This book shows that Holocene human ecosystems are complex adaptive systems in which humans interacted with their environment in a nested series of spatial and temporal scales. Using panarchy theory, it integrates paleoecological and archaeological research from the Eastern Woodlands of North America providing a paradigm to help resolve long-standing disagreements between ecologists and archaeologists about the importance of prehistoric Native Americans as agents for ecological change. The authors present the concept of a panarchy of complex adaptive cycles as applied to the development of increasingly complex human ecosystems through time. They explore examples of ecological interactions at the level of gene, population, community, landscape and regional hierarchical scales, emphasizing the ecological pattern and process involving the development of human ecosystems. Finally, they offer a perspective on the implications of the legacy of Native Americans as agents of change for conservation and ecological restoration efforts today.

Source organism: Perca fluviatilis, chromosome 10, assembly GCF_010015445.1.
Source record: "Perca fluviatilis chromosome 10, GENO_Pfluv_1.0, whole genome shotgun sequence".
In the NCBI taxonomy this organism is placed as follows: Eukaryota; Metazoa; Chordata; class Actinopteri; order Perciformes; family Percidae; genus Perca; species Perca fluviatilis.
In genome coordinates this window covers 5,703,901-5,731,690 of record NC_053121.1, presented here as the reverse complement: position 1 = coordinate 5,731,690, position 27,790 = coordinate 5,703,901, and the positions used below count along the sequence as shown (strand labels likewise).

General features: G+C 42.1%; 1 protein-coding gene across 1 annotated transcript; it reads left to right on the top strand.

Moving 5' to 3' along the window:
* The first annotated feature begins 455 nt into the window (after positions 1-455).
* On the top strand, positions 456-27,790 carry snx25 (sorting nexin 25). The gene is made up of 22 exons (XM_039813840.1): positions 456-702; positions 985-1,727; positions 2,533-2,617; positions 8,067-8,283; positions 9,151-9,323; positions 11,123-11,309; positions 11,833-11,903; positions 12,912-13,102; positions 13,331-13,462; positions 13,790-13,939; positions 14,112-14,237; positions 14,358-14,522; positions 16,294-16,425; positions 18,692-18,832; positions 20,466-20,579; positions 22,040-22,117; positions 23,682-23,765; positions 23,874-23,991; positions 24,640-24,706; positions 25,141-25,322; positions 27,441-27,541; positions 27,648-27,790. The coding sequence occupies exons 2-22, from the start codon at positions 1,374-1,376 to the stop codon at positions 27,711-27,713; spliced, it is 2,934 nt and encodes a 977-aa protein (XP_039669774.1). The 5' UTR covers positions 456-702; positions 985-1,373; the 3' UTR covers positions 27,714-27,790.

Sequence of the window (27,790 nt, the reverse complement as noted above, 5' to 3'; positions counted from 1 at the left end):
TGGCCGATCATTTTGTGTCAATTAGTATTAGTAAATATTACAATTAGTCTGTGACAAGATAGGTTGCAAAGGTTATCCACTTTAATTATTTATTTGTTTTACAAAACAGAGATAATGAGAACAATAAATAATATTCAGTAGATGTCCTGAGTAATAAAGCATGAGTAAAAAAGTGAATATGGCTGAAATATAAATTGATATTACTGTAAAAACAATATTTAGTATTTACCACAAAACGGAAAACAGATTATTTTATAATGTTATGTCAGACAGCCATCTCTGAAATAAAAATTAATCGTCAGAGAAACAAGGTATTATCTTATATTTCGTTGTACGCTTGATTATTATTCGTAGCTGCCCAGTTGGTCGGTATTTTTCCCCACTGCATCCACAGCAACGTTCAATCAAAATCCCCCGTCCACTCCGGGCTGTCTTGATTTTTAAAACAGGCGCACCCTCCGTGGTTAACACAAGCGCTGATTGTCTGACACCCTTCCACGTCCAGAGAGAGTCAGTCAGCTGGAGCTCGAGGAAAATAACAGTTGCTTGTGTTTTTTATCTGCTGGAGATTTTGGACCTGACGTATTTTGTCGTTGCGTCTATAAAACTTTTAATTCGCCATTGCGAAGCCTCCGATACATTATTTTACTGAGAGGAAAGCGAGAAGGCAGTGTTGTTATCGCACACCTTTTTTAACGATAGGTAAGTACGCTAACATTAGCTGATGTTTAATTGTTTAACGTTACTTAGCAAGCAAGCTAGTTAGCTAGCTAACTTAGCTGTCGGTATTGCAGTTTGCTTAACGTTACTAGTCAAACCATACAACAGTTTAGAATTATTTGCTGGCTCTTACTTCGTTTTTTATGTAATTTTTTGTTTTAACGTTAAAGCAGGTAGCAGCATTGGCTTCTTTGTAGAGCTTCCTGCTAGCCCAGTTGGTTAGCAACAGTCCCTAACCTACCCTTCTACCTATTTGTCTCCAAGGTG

This book is designed to give parents and teachers information on different education options available in the UK and further afield. It covers four main areas:
The values, philosophies and methods of each approach are described, along with first-hand experiences of children, teachers and parents. There are answers to common questions and useful sources of further information.
This accessible and informative book challenges the dominant educational orthodoxies by putting children first. It will be of interest to teachers looking to build on their knowledge of different educational approaches in order to find new ways of working. It is also an ideal introduction for parents deciding how best to educate their children.